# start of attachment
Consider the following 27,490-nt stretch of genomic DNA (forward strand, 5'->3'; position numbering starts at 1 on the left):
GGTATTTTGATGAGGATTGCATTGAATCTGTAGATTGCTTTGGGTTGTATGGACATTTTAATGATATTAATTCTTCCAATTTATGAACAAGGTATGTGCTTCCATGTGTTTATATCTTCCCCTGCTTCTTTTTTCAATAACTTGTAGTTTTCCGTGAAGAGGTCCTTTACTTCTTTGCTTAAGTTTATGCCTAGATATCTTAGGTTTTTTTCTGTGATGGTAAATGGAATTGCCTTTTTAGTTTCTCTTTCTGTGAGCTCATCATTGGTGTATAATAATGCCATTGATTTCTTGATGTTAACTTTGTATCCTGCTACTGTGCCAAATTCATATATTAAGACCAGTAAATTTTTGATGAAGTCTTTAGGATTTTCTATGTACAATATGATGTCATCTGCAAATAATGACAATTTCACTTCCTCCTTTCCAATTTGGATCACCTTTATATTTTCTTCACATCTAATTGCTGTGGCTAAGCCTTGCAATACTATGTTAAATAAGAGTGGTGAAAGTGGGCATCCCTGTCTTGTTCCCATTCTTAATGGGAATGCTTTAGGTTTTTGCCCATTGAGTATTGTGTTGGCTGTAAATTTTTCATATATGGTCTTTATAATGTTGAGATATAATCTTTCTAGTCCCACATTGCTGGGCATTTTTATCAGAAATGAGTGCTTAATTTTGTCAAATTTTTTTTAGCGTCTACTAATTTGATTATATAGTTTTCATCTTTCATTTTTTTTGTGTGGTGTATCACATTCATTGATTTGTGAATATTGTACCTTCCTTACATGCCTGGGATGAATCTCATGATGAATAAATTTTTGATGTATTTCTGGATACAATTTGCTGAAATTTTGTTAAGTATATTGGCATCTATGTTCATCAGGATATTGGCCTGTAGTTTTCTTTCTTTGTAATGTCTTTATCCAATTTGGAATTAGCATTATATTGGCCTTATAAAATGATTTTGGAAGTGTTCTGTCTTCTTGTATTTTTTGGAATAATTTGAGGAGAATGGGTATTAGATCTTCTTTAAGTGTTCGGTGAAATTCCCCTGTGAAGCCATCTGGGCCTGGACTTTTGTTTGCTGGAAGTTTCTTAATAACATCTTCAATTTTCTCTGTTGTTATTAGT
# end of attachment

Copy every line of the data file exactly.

Consider the following 27,490-nt stretch of genomic DNA (forward strand, 5'->3'; position numbering starts at 1 on the left):
GGTATTTTGATGAGGATTGCATTGAATCTGTAGATTGCTTTGGGTTGTATGGACATTTTAATGATATTAATTCTTCCAATTTATGAACAAGGTATGTGCTTCCATGTGTTTATATCTTCCCCTGCTTCTTTTTTCAATAACTTGTAGTTTTCCGTGAAGAGGTCCTTTACTTCTTTGCTTAAGTTTATGCCTAGATATCTTAGGTTTTTTTCTGTGATGGTAAATGGAATTGCCTTTTTAGTTTCTCTTTCTGTGAGCTCATCATTGGTGTATAATAATGCCATTGATTTCTTGATGTTAACTTTGTATCCTGCTACTGTGCCAAATTCATATATTAAGACCAGTAAATTTTTGATGAAGTCTTTAGGATTTTCTATGTACAATATGATGTCATCTGCAAATAATGACAATTTCACTTCCTCCTTTCCAATTTGGATCACCTTTATATTTTCTTCACATCTAATTGCTGTGGCTAAGCCTTGCAATACTATGTTAAATAAGAGTGGTGAAAGTGGGCATCCCTGTCTTGTTCCCATTCTTAATGGGAATGCTTTAGGTTTTTGCCCATTGAGTATTGTGTTGGCTGTAAATTTTTCATATATGGTCTTTATAATGTTGAGATATAATCTTTCTAGTCCCACATTGCTGGGCATTTTTATCAGAAATGAGTGCTTAATTTTGTCAAATTTTTTTTAGCGTCTACTAATTTGATTATATAGTTTTCATCTTTCATTTTTTTTGTGTGGTGTATCACATTCATTGATTTGTGAATATTGTACCTTCCTTACATGCCTGGGATGAATCTCATGATGAATAAATTTTTGATGTATTTCTGGATACAATTTGCTGAAATTTTGTTAAGTATATTGGCATCTATGTTCATCAGGATATTGGCCTGTAGTTTTCTTTCTTTGTAATGTCTTTATCCAATTTGGAATTAGCATTATATTGGCCTTATAAAATGATTTTGGAAGTGTTCTGTCTTCTTGTATTTTTTGGAATAATTTGAGGAGAATGGGTATTAGATCTTCTTTAAGTGTTCGGTGAAATTCCCCTGTGAAGCCATCTGGGCCTGGACTTTTGTTTGCTGGAAGTTTCTTAATAACATCTTCAATTTTCTCTGTTGTTATTAGT